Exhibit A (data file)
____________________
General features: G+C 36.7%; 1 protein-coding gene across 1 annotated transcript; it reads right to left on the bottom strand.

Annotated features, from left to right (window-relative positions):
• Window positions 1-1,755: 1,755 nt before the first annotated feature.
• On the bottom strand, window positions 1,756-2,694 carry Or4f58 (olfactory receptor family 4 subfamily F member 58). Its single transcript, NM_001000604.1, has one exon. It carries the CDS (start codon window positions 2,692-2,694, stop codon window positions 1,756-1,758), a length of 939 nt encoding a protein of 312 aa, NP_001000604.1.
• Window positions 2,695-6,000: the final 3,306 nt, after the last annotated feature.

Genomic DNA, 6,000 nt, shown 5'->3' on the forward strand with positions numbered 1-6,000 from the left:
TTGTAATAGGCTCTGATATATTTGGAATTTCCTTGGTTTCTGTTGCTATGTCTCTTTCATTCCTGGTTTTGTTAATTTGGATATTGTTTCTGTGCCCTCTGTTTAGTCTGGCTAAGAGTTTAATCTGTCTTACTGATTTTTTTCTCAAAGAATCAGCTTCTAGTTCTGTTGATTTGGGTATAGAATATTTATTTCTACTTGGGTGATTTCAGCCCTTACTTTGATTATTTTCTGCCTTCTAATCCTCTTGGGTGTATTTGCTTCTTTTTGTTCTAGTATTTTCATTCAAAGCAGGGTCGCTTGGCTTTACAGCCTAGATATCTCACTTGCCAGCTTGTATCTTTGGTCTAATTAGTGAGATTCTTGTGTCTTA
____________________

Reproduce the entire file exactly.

General features: G+C 36.7%; 1 protein-coding gene across 1 annotated transcript; it reads right to left on the bottom strand.

Annotated features, from left to right (window-relative positions):
• Window positions 1-1,755: 1,755 nt before the first annotated feature.
• On the bottom strand, window positions 1,756-2,694 carry Or4f58 (olfactory receptor family 4 subfamily F member 58). Its single transcript, NM_001000604.1, has one exon. It carries the CDS (start codon window positions 2,692-2,694, stop codon window positions 1,756-1,758), a length of 939 nt encoding a protein of 312 aa, NP_001000604.1.
• Window positions 2,695-6,000: the final 3,306 nt, after the last annotated feature.

Genomic DNA, 6,000 nt, shown 5'->3' on the forward strand with positions numbered 1-6,000 from the left:
TTGTAATAGGCTCTGATATATTTGGAATTTCCTTGGTTTCTGTTGCTATGTCTCTTTCATTCCTGGTTTTGTTAATTTGGATATTGTTTCTGTGCCCTCTGTTTAGTCTGGCTAAGAGTTTAATCTGTCTTACTGATTTTTTTCTCAAAGAATCAGCTTCTAGTTCTGTTGATTTGGGTATAGAATATTTATTTCTACTTGGGTGATTTCAGCCCTTACTTTGATTATTTTCTGCCTTCTAATCCTCTTGGGTGTATTTGCTTCTTTTTGTTCTAGTATTTTCATTCAAAGCAGGGTCGCTTGGCTTTACAGCCTAGATATCTCACTTGCCAGCTTGTATCTTTGGTCTAATTAGTGAGATTCTTGTGTCTTA